The idea of this game is to add or subtract the two numbers on the dice and cover the result on the grid, trying to get a line of three. Are there some numbers that are good to aim for?

A student in a maths class was trying to get some information from her teacher. She was given some clues and then the teacher ended by saying, "Well, how old are they?"

You have been given nine weights, one of which is slightly heavier than the rest. Can you work out which weight is heavier in just two weighings of the balance?

Find the smallest whole number which, when mutiplied by 7, gives a product consisting entirely of ones.

The letters in the following addition sum represent the digits 1 ... 9. If A=3 and D=2, what number is represented by "CAYLEY"?

The number of plants in Mr McGregor's magic potting shed increases overnight. He'd like to put the same number of plants in each of his gardens, planting one garden each day. How can he do it?

Mr McGregor has a magic potting shed. Overnight, the number of plants in it doubles. He'd like to put the same number of plants in each of three gardens, planting one garden each day. Can he do it?

Five numbers added together in pairs produce: 0, 2, 4, 4, 6, 8, 9, 11, 13, 15 What are the five numbers?

Find the values of the nine letters in the sum: FOOT + BALL = GAME

Find out about Magic Squares in this article written for students. Why are they magic?!

First Connect Three game for an adult and child. Use the dice numbers and either addition or subtraction to get three numbers in a straight line.

An irregular tetrahedron is composed of four different triangles. Can such a tetrahedron be constructed where the side lengths are 4, 5, 6, 7, 8 and 9 units of length?

Use the interactivity to listen to the bells ringing a pattern. Now it's your turn! Play one of the bells yourself. How do you know when it is your turn to ring?

A Sudoku that uses transformations as supporting clues.

Make your own double-sided magic square. But can you complete both sides once you've made the pieces?

Given the products of diagonally opposite cells - can you complete this Sudoku?

This Sudoku puzzle can be solved with the help of small clue-numbers on the border lines between pairs of neighbouring squares of the grid.

The letters of the word ABACUS have been arranged in the shape of a triangle. How many different ways can you find to read the word ABACUS from this triangular pattern?

A few extra challenges set by some young NRICH members.

This second Sudoku article discusses "Corresponding Sudokus" which are pairs of Sudokus with terms that can be matched using a substitution rule.

Bellringers have a special way to write down the patterns they ring. Learn about these patterns and draw some of your own.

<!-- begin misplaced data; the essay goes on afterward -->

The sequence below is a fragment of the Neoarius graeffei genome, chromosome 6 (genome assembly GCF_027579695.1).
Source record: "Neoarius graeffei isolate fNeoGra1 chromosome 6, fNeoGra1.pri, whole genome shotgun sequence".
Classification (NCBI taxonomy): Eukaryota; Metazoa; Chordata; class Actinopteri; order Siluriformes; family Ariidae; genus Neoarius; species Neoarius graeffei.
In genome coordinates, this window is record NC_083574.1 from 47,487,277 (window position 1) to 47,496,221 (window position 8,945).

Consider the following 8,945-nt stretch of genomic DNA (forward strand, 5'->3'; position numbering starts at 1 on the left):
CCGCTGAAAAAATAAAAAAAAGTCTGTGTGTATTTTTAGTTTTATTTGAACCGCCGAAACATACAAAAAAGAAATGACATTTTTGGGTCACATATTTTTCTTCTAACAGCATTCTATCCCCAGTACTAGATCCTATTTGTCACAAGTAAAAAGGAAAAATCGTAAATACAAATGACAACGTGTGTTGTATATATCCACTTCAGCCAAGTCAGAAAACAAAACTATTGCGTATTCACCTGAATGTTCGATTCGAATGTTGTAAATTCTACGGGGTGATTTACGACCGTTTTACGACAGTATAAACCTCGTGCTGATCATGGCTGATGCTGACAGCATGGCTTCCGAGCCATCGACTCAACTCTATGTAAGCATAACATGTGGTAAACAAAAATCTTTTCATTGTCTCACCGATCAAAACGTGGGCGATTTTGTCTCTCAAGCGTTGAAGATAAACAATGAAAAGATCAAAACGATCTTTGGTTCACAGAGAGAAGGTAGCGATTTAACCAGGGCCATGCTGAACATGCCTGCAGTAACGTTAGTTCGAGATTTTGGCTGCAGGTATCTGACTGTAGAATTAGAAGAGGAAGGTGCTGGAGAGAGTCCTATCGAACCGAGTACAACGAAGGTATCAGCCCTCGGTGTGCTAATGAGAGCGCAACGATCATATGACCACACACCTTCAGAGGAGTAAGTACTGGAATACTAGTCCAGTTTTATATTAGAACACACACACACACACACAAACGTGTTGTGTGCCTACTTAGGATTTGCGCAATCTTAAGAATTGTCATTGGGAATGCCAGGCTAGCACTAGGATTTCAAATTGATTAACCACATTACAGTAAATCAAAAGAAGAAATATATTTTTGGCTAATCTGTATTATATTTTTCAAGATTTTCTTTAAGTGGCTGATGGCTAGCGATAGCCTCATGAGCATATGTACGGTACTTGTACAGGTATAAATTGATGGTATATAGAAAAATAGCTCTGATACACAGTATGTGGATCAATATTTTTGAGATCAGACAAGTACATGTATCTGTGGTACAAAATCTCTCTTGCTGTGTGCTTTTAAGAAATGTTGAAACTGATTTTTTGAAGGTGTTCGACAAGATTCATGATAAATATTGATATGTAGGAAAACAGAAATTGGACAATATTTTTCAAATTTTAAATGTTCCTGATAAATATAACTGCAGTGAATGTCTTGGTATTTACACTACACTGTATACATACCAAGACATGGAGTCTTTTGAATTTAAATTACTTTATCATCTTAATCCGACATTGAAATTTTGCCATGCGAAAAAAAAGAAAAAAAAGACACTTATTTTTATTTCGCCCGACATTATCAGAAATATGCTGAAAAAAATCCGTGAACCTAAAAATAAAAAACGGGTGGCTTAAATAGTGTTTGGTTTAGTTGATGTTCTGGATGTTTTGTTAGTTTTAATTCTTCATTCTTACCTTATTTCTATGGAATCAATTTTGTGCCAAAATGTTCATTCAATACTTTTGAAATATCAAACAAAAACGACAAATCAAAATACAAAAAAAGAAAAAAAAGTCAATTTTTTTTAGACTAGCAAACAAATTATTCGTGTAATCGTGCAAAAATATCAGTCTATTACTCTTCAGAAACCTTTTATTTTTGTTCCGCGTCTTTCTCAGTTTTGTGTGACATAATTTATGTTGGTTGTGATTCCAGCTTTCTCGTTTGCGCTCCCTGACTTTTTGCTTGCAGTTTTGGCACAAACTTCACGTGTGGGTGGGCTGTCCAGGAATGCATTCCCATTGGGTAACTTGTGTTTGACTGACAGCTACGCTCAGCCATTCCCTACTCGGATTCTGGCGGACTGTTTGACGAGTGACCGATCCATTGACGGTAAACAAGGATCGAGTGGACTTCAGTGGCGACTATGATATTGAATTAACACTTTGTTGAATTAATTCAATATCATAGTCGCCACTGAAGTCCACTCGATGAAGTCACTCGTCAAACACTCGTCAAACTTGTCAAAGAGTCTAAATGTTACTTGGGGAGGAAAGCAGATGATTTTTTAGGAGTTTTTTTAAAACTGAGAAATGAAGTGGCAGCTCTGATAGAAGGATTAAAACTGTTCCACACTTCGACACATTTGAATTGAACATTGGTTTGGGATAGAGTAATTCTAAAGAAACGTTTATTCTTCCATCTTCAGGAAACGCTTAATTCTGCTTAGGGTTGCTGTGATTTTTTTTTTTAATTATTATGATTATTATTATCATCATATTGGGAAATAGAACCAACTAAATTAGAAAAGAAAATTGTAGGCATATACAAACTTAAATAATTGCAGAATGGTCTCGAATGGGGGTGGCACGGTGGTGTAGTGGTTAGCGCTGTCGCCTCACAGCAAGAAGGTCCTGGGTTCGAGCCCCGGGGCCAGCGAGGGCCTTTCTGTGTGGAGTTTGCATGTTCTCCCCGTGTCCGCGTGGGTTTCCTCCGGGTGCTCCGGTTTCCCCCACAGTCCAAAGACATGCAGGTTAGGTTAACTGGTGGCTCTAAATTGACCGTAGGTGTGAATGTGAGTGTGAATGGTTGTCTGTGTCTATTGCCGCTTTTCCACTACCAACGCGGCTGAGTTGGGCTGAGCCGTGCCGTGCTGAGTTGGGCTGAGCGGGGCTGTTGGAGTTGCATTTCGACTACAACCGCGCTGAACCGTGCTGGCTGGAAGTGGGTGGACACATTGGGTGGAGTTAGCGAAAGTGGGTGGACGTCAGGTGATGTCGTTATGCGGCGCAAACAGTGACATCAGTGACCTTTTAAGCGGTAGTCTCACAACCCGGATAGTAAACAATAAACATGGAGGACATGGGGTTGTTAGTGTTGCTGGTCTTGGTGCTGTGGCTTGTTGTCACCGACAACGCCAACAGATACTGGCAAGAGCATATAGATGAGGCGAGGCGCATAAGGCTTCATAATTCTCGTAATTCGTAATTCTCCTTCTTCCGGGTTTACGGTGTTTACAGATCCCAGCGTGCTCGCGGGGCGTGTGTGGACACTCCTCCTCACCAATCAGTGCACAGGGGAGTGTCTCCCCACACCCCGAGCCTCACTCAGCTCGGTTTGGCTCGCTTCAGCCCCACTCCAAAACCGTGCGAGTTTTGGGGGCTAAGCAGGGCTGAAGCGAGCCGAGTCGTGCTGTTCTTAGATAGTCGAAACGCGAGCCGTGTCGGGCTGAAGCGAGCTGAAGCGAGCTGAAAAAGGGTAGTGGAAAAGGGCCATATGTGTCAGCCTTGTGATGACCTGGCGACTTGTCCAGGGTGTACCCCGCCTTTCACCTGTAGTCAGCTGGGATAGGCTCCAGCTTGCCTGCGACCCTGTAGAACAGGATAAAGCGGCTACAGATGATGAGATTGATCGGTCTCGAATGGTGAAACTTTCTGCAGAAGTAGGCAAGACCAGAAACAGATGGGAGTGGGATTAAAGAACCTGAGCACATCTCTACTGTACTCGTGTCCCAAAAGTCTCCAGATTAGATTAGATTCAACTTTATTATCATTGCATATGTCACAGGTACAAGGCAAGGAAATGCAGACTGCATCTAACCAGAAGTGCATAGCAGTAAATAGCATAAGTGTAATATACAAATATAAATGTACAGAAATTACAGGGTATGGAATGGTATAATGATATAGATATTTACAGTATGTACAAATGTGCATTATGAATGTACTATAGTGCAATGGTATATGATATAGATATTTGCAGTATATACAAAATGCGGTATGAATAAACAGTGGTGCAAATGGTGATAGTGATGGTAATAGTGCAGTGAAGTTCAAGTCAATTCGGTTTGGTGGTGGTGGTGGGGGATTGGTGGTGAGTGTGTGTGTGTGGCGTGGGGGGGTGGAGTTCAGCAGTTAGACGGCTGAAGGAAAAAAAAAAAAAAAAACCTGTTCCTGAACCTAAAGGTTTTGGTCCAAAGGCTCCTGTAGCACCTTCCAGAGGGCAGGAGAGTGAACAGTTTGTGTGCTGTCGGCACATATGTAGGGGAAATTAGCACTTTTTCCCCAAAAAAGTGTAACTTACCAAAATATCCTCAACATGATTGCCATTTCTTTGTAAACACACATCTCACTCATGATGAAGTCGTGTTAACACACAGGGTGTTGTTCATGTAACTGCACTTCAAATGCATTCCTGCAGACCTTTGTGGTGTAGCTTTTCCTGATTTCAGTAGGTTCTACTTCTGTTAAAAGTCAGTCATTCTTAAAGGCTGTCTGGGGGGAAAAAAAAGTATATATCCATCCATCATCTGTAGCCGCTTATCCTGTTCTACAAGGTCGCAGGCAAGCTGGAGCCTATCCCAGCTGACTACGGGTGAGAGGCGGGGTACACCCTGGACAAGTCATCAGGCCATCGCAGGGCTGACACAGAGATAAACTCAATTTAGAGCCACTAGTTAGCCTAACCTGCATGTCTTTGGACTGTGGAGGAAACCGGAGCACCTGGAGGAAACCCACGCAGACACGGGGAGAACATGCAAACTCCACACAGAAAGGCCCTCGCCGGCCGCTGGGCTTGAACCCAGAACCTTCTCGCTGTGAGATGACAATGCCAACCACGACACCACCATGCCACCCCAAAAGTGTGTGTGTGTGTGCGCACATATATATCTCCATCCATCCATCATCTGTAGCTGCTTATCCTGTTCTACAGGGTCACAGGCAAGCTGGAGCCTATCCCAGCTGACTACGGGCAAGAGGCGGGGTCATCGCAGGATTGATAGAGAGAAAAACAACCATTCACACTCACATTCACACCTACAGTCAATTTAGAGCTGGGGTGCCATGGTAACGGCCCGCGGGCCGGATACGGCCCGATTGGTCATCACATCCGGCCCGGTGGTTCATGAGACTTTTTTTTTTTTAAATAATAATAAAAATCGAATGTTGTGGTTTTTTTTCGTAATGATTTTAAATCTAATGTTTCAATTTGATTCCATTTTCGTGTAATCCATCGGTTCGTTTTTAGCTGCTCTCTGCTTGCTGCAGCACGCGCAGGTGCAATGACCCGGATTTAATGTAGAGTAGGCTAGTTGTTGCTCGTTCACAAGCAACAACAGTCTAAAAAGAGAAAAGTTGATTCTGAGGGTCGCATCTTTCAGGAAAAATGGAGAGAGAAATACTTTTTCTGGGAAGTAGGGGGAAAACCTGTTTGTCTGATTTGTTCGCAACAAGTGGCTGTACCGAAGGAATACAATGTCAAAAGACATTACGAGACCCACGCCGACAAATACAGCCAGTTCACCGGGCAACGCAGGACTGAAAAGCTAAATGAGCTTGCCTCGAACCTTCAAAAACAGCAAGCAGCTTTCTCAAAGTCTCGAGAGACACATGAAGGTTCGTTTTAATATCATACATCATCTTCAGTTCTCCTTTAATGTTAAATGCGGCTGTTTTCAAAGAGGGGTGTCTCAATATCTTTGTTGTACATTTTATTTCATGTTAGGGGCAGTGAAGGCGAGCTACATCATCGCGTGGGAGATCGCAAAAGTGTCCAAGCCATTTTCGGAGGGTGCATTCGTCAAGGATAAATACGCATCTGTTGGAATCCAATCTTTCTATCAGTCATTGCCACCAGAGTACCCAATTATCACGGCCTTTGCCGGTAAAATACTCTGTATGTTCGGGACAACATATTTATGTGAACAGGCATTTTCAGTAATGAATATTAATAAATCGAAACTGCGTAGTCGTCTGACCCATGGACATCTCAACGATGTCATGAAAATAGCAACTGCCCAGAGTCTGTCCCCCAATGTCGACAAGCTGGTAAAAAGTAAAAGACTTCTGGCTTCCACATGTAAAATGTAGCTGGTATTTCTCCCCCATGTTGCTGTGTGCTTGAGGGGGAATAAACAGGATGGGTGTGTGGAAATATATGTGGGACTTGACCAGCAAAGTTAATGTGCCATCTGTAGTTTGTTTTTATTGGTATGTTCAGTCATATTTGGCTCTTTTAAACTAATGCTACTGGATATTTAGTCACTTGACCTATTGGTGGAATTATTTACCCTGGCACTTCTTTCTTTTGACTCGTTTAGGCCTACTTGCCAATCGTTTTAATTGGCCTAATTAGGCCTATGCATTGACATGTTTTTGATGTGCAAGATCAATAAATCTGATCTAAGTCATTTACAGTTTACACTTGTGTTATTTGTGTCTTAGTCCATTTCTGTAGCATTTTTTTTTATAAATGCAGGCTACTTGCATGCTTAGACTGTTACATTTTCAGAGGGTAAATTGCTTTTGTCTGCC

Two sudokus in one. Challenge yourself to make the necessary connections.

This package contains a collection of problems from the NRICH website that could be suitable for students who have a good understanding of Factors and Multiples and who feel ready to take on some. . . .

Each clue number in this sudoku is the product of the two numbers in adjacent cells.

An extra constraint means this Sudoku requires you to think in diagonals as well as horizontal and vertical lines and boxes of nine.

Two sudokus in one. Challenge yourself to make the necessary connections.

Rather than using the numbers 1-9, this sudoku uses the nine different letters used to make the words "Advent Calendar".

Four numbers on an intersection that need to be placed in the surrounding cells. That is all you need to know to solve this sudoku.

This Sudoku, based on differences. Using the one clue number can you find the solution?

This pair of linked Sudokus matches letters with numbers and hides a seasonal greeting. Can you find it?

Do you notice anything about the solutions when you add and/or subtract consecutive negative numbers?

Given the products of adjacent cells, can you complete this Sudoku?

Different combinations of the weights available allow you to make different totals. Which totals can you make?

Place the 16 different combinations of cup/saucer in this 4 by 4 arrangement so that no row or column contains more than one cup or saucer of the same colour.

Find all the ways of placing the numbers 1 to 9 on a W shape, with 3 numbers on each leg, so that each set of 3 numbers has the same total.

There are nine teddies in Teddy Town - three red, three blue and three yellow. There are also nine houses, three of each colour. Can you put them on the map of Teddy Town according to the rules?

If you take a three by three square on a 1-10 addition square and multiply the diagonally opposite numbers together, what is the difference between these products. Why?

A package contains a set of resources designed to develop students’ mathematical thinking. This package places a particular emphasis on “being systematic” and is designed to meet. . . .

There is a long tradition of creating mazes throughout history and across the world. This article gives details of mazes you can visit and those that you can tackle on paper.

A mathematician goes into a supermarket and buys four items. Using a calculator she multiplies the cost instead of adding them. How can her answer be the same as the total at the till?

Countries from across the world competed in a sports tournament. Can you devise an efficient strategy to work out the order in which they finished?

Can you arrange the numbers 1 to 17 in a row so that each adjacent pair adds up to a square number?

Solve this Sudoku puzzle whose clues are in the form of sums of the numbers which should appear in diagonal opposite cells.

This cube has ink on each face which leaves marks on paper as it is rolled. Can you work out what is on each face and the route it has taken?

How many solutions can you find to this sum? Each of the different letters stands for a different number.

A challenging activity focusing on finding all possible ways of stacking rods.